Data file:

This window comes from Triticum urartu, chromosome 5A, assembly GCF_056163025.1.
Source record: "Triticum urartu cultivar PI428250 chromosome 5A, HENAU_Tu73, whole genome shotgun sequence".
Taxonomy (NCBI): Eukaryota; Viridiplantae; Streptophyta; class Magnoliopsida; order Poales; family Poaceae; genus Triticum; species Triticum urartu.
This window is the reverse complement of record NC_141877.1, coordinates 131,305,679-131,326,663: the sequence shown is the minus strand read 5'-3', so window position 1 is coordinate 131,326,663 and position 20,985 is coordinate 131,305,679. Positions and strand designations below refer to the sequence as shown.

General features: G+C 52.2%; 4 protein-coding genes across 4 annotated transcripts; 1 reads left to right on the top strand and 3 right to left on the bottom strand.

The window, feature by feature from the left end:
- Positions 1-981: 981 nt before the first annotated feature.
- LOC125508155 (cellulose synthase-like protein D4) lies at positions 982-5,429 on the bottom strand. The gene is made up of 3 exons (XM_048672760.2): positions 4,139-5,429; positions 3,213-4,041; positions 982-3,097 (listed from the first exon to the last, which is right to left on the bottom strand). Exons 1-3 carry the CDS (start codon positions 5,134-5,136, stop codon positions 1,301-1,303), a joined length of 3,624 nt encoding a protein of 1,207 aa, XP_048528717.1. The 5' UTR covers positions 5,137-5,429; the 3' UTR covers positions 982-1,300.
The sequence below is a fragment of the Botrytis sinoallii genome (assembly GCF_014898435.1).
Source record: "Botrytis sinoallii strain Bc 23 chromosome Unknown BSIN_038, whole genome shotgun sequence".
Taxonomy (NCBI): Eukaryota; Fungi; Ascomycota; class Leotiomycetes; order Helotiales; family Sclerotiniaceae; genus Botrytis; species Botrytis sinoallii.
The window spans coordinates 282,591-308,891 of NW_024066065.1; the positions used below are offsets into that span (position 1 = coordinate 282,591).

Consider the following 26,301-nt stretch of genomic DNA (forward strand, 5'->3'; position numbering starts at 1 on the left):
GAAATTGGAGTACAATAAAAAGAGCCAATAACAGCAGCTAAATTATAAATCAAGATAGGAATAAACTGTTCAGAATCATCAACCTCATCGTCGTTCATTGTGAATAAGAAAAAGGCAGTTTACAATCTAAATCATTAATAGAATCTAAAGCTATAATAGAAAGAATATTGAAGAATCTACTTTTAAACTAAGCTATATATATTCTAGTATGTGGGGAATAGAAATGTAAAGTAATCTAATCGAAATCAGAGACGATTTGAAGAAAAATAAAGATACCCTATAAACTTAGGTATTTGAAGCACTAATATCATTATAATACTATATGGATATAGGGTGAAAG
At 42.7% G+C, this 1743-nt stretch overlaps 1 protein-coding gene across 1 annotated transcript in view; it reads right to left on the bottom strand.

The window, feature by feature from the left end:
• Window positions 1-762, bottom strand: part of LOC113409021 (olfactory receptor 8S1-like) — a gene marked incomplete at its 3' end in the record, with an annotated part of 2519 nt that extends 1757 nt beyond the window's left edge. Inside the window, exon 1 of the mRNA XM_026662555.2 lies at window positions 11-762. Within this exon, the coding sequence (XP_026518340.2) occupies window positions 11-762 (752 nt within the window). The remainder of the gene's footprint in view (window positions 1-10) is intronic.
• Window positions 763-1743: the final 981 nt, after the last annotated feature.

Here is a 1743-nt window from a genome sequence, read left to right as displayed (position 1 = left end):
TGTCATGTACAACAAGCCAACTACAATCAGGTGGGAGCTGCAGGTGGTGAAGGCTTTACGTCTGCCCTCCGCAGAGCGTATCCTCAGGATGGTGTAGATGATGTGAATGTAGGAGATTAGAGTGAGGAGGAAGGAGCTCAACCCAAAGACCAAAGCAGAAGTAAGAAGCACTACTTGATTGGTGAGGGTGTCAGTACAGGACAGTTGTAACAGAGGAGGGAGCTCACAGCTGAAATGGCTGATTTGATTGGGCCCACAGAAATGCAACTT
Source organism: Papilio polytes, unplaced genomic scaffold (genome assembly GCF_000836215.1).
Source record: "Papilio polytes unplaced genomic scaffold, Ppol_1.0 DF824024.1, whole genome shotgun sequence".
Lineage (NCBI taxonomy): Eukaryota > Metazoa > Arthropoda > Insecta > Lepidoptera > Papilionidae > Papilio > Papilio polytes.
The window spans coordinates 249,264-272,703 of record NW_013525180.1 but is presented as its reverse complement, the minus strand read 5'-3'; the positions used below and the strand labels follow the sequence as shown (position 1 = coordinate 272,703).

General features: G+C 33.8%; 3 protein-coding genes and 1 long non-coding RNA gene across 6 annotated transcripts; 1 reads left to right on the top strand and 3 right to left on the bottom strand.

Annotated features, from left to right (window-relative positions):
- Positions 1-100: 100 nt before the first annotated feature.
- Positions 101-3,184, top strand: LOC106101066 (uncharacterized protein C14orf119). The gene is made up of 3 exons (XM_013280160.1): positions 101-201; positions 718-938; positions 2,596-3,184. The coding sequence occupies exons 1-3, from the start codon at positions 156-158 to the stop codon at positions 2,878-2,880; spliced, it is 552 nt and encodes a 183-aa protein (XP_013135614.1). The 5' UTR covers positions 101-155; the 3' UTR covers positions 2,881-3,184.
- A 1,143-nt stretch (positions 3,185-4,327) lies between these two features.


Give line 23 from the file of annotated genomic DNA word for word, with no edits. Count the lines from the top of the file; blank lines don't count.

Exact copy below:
Lineage (NCBI taxonomy): Eukaryota > Metazoa > Arthropoda > Insecta > Lepidoptera > Papilionidae > Papilio > Papilio polytes.